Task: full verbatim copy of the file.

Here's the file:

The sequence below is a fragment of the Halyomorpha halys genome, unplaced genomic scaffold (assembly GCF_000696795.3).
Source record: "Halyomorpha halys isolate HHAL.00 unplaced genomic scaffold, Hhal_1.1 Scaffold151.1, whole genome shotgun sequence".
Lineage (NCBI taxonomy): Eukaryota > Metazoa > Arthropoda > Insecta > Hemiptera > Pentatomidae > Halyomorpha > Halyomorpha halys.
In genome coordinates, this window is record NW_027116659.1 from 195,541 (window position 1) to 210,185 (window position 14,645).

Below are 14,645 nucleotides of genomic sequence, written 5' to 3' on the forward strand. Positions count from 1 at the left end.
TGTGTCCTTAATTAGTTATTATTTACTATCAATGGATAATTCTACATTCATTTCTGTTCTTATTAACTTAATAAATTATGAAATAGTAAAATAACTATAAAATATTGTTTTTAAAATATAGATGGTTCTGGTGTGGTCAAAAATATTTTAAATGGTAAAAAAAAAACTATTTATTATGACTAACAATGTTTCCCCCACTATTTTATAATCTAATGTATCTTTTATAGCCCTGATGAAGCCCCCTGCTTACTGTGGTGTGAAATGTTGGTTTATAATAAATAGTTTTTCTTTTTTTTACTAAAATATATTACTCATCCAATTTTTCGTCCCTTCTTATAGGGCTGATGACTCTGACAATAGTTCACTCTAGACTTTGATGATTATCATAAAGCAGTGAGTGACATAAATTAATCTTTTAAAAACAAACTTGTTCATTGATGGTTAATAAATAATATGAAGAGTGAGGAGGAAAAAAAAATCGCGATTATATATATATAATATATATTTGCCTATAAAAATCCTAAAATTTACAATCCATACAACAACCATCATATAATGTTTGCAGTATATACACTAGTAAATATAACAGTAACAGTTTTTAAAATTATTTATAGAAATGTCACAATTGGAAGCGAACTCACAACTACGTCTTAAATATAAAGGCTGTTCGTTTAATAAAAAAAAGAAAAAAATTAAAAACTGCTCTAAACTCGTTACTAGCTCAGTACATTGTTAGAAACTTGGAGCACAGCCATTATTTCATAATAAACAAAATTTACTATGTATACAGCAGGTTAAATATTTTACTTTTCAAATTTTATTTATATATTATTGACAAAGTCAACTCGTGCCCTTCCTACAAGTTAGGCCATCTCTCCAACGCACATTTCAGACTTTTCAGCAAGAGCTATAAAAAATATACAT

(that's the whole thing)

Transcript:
The sequence below is a fragment of the Halyomorpha halys genome, unplaced genomic scaffold (assembly GCF_000696795.3).
Source record: "Halyomorpha halys isolate HHAL.00 unplaced genomic scaffold, Hhal_1.1 Scaffold151.1, whole genome shotgun sequence".
Lineage (NCBI taxonomy): Eukaryota > Metazoa > Arthropoda > Insecta > Hemiptera > Pentatomidae > Halyomorpha > Halyomorpha halys.
In genome coordinates, this window is record NW_027116659.1 from 195,541 (window position 1) to 210,185 (window position 14,645).

Below are 14,645 nucleotides of genomic sequence, written 5' to 3' on the forward strand. Positions count from 1 at the left end.
TGTGTCCTTAATTAGTTATTATTTACTATCAATGGATAATTCTACATTCATTTCTGTTCTTATTAACTTAATAAATTATGAAATAGTAAAATAACTATAAAATATTGTTTTTAAAATATAGATGGTTCTGGTGTGGTCAAAAATATTTTAAATGGTAAAAAAAAAACTATTTATTATGACTAACAATGTTTCCCCCACTATTTTATAATCTAATGTATCTTTTATAGCCCTGATGAAGCCCCCTGCTTACTGTGGTGTGAAATGTTGGTTTATAATAAATAGTTTTTCTTTTTTTTACTAAAATATATTACTCATCCAATTTTTCGTCCCTTCTTATAGGGCTGATGACTCTGACAATAGTTCACTCTAGACTTTGATGATTATCATAAAGCAGTGAGTGACATAAATTAATCTTTTAAAAACAAACTTGTTCATTGATGGTTAATAAATAATATGAAGAGTGAGGAGGAAAAAAAAATCGCGATTATATATATATAATATATATTTGCCTATAAAAATCCTAAAATTTACAATCCATACAACAACCATCATATAATGTTTGCAGTATATACACTAGTAAATATAACAGTAACAGTTTTTAAAATTATTTATAGAAATGTCACAATTGGAAGCGAACTCACAACTACGTCTTAAATATAAAGGCTGTTCGTTTAATAAAAAAAAGAAAAAAATTAAAAACTGCTCTAAACTCGTTACTAGCTCAGTACATTGTTAGAAACTTGGAGCACAGCCATTATTTCATAATAAACAAAATTTACTATGTATACAGCAGGTTAAATATTTTACTTTTCAAATTTTATTTATATATTATTGACAAAGTCAACTCGTGCCCTTCCTACAAGTTAGGCCATCTCTCCAACGCACATTTCAGACTTTTCAGCAAGAGCTATAAAAAATATACAT